After being moved to the wealth-management group, however, Thomson alienated senior executives. He was at times openly defiant of Prince and sparred with him on decisions about investments and strategy, according to people who worked with both of them closely and declined to be named. Thomson is considered by current and former insiders to be "extremely smart," but also "arrogant" and "full of himself." He was combative with Krawcheck, herself viewed as a possible Prince successor. And Thomson didn't have a good rapport with Smith Barney brokers, many of whom bolted the bank.
A source familiar with Citi says Thomson was warned to curtail his contact with Bartiromo months before the Asia trip last fall. The use of corporate resources in connection with that relationship was the sole reason Thomson was asked to leave, this source maintains. Prince was happy with the performance of the wealth-management group, whose revenues were up 21% in the fourth quarter, one of the better-performing units within Citi.
And the source says the cost to remodel Thomson's office was modest compared with what some other Citi executives have spent. Thomson's defiance of Prince's edict was the final breach, the executive maintains. Citi director Anne Mulcahy, the CEO of Xerox, says: "Chuck made the appropriate call."
Slicing the budget
Whatever the cause of the firings—and the source of the leaks—the PR fiasco has hurt Prince's image among some shareholders, analysts, and employees.
In some ways, Prince, 57, has been his own worst enemy. He has promised since 2004 that revenue growth would exceed expense growth, but it hasn't happened. By contrast, from 1999 to 2004, the company boosted revenues by $22 billion, while expenses increased by $8 billion. Last year, earnings fell by 8.7%, well off the double-digit growth during the Weill era.
In December, Prince cut his promised $1 billion investment budget in half. He says credit worries are one reason to hang on to the purse strings a little tighter now. "A responsible manager spends the money when you have it and pulls in a little bit when you don't have it," he told BusinessWeek in January. "That's the right way to run the railroad."
But Prince's about-faces make it difficult for analysts and investors to know which way the trains are moving. "The problem is that the company has not kept its promises," says analyst Joseph Dickerson of Atlantic Equities in London.
The clock is ticking
Prince has made some progress. In the last year, he has built 1,165 retail bank branches globally, one of the biggest expansions in the history of banking. That will allow Citi to draw more funds from deposits and rely less on the markets, lowering its cost of capital. He has reduced the number of data centers from 52 to 42, allowing for savings of up to $2 billion by 2009. And by the end of the first quarter, COO Druskin will present a plan for a major overhaul to wring still more savings out of Citi's bureaucracy.
But the clock is ticking. Given the poor track record and growing disarray, some Wall Street veterans think Prince himself will be out by the end of the year if conditions don't improve significantly. Others give him until his five-year anniversary in October, 2008. "Something's got to give," says a Wall Street veteran. "The status quo is untenable."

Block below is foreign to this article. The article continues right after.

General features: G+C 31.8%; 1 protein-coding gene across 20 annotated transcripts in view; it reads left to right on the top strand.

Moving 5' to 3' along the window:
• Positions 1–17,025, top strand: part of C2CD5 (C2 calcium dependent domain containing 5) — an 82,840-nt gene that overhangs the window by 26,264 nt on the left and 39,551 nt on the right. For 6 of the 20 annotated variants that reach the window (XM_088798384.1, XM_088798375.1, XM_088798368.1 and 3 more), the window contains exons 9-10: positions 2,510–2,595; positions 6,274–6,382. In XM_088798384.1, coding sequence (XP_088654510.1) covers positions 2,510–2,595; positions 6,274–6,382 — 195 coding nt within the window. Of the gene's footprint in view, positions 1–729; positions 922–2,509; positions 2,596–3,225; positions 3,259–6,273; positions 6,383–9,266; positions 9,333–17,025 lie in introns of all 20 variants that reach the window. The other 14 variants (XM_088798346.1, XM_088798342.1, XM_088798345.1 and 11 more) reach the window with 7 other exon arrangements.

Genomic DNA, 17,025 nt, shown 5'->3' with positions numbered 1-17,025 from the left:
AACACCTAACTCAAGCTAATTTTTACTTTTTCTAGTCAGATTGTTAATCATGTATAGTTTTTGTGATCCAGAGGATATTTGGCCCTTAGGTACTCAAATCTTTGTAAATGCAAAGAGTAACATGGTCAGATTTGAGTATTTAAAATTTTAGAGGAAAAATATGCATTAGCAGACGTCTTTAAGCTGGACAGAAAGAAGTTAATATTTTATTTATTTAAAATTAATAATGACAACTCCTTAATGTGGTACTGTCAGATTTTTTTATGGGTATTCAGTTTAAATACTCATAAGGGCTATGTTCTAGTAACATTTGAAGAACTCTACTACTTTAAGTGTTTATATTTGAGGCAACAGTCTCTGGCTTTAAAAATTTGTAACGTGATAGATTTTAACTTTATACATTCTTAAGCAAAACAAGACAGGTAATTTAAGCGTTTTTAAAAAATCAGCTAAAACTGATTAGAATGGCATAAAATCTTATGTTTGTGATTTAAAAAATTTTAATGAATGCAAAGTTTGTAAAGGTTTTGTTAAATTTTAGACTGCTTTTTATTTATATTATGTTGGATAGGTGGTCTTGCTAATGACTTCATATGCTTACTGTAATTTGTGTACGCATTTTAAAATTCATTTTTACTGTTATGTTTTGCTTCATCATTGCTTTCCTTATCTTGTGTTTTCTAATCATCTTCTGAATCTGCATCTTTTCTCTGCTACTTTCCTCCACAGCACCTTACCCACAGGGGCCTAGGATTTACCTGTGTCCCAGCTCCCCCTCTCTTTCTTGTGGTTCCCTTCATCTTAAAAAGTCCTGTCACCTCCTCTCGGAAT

Such negative sentiment is not universal. If it were, Prince would be gone by now. "I'm very nervous about talking about the end of Chuck Prince," says Howard K. Mason, senior analyst at Sanford C. Bernstein & Co., a blue-chip research firm in New York. "I don't think the groundswell of resentment and disappointment is enough to shift the board."
Searching for a CFO
Indeed, Prince appears to have the support of the board, at least for now. "There have been a lot more judgments placed on superficial impressions than on the facts," says Mulcahy. But she also acknowledges "a level of impatience" among investors. Former board member and current Traveler's CEO Jay Fishman says: "To the extent [Prince] can get the organic engine growing, the opportunities are enormous."
With doubts about Prince's stewardship swirling, his choice of a CFO is critical. Citi's third financial chief in three years will have to bring stability to the operation immediately. "Hiring a visible, high-quality CFO who actually has some power to reevaluate if all these pieces belong together" would help, says Marc D. Stern, chief investment officer of Bessemer Trust, which has $46 billion under management.
Says director Mulcahy: "It's a moment of truth for bringing in additional talent." The names in circulation include Alvaro G. de Molina, the former CFO and head of the investment bank at Bank of America Corp., and Goldman Sachs Group partner and Chief Financial Officer David A. Viniar. De Molina didn't return calls seeking comment; Viniar declined to comment.
Ultimately, Prince will be judged on his ability to create value for shareholders. Thus far he has been unsuccessful. Since January, 2004, Citi's shares have gained just 10%, much less than rival Bank of America's 32% and JPMorgan Chase & Co.'s 37%. The comparisons with investment banking giants like Goldman and Morgan Stanley are less kind: Goldman is up 115%, Morgan Stanley, 40%.
At some point soon the Thomson scandal will die down. The bank will appoint a new CFO. But the current ugliness won't be forgotten.